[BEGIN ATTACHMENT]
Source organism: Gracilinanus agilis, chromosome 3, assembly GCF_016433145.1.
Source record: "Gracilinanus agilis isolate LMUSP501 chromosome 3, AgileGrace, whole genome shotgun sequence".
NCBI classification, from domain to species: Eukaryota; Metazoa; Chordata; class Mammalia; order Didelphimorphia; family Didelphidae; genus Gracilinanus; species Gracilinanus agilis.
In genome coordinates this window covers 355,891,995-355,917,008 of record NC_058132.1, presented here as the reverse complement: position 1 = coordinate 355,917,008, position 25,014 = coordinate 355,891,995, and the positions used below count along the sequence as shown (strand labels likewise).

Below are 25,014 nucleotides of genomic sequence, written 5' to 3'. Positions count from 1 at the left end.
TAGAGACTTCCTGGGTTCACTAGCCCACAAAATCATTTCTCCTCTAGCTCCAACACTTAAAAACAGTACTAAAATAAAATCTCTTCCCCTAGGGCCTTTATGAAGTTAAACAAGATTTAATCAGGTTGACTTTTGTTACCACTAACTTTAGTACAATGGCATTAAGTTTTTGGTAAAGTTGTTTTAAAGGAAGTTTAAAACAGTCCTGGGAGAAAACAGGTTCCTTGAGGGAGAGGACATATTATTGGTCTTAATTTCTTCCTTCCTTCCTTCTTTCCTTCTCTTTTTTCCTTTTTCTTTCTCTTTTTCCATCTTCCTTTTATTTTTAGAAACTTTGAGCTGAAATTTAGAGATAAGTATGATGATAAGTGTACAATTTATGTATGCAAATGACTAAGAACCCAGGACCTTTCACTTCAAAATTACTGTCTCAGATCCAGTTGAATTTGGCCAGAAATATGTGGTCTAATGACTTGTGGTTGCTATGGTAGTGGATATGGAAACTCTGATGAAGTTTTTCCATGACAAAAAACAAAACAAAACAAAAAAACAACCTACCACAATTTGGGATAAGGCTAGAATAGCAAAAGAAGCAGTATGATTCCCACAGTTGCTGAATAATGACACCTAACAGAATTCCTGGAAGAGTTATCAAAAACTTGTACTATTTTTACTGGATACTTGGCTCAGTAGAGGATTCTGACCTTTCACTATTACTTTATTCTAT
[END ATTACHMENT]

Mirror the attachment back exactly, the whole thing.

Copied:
Source organism: Gracilinanus agilis, chromosome 3, assembly GCF_016433145.1.
Source record: "Gracilinanus agilis isolate LMUSP501 chromosome 3, AgileGrace, whole genome shotgun sequence".
NCBI classification, from domain to species: Eukaryota; Metazoa; Chordata; class Mammalia; order Didelphimorphia; family Didelphidae; genus Gracilinanus; species Gracilinanus agilis.
In genome coordinates this window covers 355,891,995-355,917,008 of record NC_058132.1, presented here as the reverse complement: position 1 = coordinate 355,917,008, position 25,014 = coordinate 355,891,995, and the positions used below count along the sequence as shown (strand labels likewise).

Below are 25,014 nucleotides of genomic sequence, written 5' to 3'. Positions count from 1 at the left end.
TAGAGACTTCCTGGGTTCACTAGCCCACAAAATCATTTCTCCTCTAGCTCCAACACTTAAAAACAGTACTAAAATAAAATCTCTTCCCCTAGGGCCTTTATGAAGTTAAACAAGATTTAATCAGGTTGACTTTTGTTACCACTAACTTTAGTACAATGGCATTAAGTTTTTGGTAAAGTTGTTTTAAAGGAAGTTTAAAACAGTCCTGGGAGAAAACAGGTTCCTTGAGGGAGAGGACATATTATTGGTCTTAATTTCTTCCTTCCTTCCTTCTTTCCTTCTCTTTTTTCCTTTTTCTTTCTCTTTTTCCATCTTCCTTTTATTTTTAGAAACTTTGAGCTGAAATTTAGAGATAAGTATGATGATAAGTGTACAATTTATGTATGCAAATGACTAAGAACCCAGGACCTTTCACTTCAAAATTACTGTCTCAGATCCAGTTGAATTTGGCCAGAAATATGTGGTCTAATGACTTGTGGTTGCTATGGTAGTGGATATGGAAACTCTGATGAAGTTTTTCCATGACAAAAAACAAAACAAAACAAAAAAACAACCTACCACAATTTGGGATAAGGCTAGAATAGCAAAAGAAGCAGTATGATTCCCACAGTTGCTGAATAATGACACCTAACAGAATTCCTGGAAGAGTTATCAAAAACTTGTACTATTTTTACTGGATACTTGGCTCAGTAGAGGATTCTGACCTTTCACTATTACTTTATTCTAT